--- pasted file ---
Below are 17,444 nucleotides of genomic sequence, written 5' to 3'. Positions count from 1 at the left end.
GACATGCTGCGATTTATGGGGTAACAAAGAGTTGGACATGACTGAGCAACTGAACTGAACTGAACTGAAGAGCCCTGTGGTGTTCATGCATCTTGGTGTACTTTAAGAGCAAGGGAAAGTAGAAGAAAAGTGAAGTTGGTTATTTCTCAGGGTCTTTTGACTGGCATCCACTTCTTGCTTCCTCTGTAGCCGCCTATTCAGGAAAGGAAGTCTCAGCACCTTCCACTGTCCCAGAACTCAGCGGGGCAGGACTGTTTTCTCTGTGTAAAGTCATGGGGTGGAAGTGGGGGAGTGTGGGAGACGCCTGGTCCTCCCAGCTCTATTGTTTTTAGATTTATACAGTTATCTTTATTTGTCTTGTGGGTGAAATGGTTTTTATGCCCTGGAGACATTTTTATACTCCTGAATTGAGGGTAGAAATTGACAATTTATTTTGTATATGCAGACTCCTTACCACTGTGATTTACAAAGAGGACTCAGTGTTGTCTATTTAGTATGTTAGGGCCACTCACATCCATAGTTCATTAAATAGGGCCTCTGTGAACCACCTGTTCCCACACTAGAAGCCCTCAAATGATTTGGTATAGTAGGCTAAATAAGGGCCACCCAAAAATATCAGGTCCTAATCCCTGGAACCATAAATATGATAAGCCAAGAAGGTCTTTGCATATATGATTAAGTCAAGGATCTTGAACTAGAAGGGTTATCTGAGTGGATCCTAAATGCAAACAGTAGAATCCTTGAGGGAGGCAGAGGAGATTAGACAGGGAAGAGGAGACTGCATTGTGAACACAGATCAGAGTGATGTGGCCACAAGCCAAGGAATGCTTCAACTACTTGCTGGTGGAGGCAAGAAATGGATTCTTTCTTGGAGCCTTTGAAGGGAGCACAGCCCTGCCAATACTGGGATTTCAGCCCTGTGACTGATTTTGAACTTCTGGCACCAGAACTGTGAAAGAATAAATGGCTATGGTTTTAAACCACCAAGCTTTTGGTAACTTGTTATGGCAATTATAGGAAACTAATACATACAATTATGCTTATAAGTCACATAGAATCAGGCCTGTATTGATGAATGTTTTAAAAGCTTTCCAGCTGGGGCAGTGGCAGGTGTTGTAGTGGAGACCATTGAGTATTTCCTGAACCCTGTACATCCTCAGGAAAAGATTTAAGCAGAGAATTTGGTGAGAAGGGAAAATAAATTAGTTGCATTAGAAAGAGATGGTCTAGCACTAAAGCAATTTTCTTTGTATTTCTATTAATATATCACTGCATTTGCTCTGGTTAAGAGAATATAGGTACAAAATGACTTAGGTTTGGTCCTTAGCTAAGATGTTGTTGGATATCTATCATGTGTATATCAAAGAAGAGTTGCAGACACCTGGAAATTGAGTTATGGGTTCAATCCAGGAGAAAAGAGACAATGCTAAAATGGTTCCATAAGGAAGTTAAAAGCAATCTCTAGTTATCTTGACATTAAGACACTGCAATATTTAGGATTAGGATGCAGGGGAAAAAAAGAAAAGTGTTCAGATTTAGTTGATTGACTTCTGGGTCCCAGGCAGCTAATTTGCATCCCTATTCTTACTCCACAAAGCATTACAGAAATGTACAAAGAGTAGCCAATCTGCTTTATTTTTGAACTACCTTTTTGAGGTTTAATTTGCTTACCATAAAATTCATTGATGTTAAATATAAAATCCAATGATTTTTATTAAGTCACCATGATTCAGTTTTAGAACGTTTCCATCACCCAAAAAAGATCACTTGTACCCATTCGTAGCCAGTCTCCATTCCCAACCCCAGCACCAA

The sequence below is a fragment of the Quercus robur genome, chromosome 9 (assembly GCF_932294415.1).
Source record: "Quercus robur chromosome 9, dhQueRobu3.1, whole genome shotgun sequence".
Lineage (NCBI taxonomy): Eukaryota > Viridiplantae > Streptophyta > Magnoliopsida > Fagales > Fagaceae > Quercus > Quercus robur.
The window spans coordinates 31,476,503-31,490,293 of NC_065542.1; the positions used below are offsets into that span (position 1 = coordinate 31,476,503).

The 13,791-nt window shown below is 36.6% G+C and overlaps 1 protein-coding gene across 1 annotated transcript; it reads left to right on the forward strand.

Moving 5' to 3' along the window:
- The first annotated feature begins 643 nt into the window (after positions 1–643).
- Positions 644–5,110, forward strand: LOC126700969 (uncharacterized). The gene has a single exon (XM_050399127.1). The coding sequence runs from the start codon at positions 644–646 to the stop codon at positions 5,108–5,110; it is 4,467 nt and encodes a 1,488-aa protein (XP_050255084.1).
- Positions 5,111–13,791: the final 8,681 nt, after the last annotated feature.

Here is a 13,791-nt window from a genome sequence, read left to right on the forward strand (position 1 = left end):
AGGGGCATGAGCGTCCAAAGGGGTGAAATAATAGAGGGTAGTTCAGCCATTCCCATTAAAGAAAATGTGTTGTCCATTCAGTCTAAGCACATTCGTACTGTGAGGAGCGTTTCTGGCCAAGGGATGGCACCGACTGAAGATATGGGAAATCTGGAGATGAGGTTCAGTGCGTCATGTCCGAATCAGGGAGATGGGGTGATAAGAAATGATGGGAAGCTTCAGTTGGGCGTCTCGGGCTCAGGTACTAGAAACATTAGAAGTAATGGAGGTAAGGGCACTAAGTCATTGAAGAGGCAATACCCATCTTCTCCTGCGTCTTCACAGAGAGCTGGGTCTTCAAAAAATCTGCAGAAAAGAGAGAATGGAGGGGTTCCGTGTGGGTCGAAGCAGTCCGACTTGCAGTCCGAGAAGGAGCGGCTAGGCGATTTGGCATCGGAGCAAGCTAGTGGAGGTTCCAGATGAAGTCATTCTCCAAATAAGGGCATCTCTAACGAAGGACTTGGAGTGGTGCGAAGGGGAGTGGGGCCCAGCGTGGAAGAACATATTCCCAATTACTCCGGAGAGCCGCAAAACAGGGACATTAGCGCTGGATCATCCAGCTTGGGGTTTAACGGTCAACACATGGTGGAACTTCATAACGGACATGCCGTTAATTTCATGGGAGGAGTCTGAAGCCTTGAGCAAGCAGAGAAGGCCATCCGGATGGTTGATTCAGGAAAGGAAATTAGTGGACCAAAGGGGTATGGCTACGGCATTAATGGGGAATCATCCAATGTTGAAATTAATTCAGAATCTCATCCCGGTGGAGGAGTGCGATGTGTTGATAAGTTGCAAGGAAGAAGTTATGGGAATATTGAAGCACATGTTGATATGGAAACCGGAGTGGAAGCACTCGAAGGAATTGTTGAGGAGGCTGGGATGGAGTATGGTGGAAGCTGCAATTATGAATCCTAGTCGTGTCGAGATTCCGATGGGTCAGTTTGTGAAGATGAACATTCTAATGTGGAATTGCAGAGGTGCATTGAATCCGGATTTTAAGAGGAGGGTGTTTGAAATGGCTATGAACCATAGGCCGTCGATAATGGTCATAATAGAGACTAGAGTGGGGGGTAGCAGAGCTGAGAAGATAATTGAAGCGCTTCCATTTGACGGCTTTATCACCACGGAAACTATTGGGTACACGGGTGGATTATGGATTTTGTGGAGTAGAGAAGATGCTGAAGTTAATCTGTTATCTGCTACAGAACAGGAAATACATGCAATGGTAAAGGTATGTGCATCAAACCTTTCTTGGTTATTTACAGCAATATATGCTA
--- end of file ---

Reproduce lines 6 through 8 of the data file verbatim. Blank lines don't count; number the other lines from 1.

The window spans coordinates 31,476,503-31,490,293 of NC_065542.1; the positions used below are offsets into that span (position 1 = coordinate 31,476,503).

The 13,791-nt window shown below is 36.6% G+C and overlaps 1 protein-coding gene across 1 annotated transcript; it reads left to right on the forward strand.

Moving 5' to 3' along the window: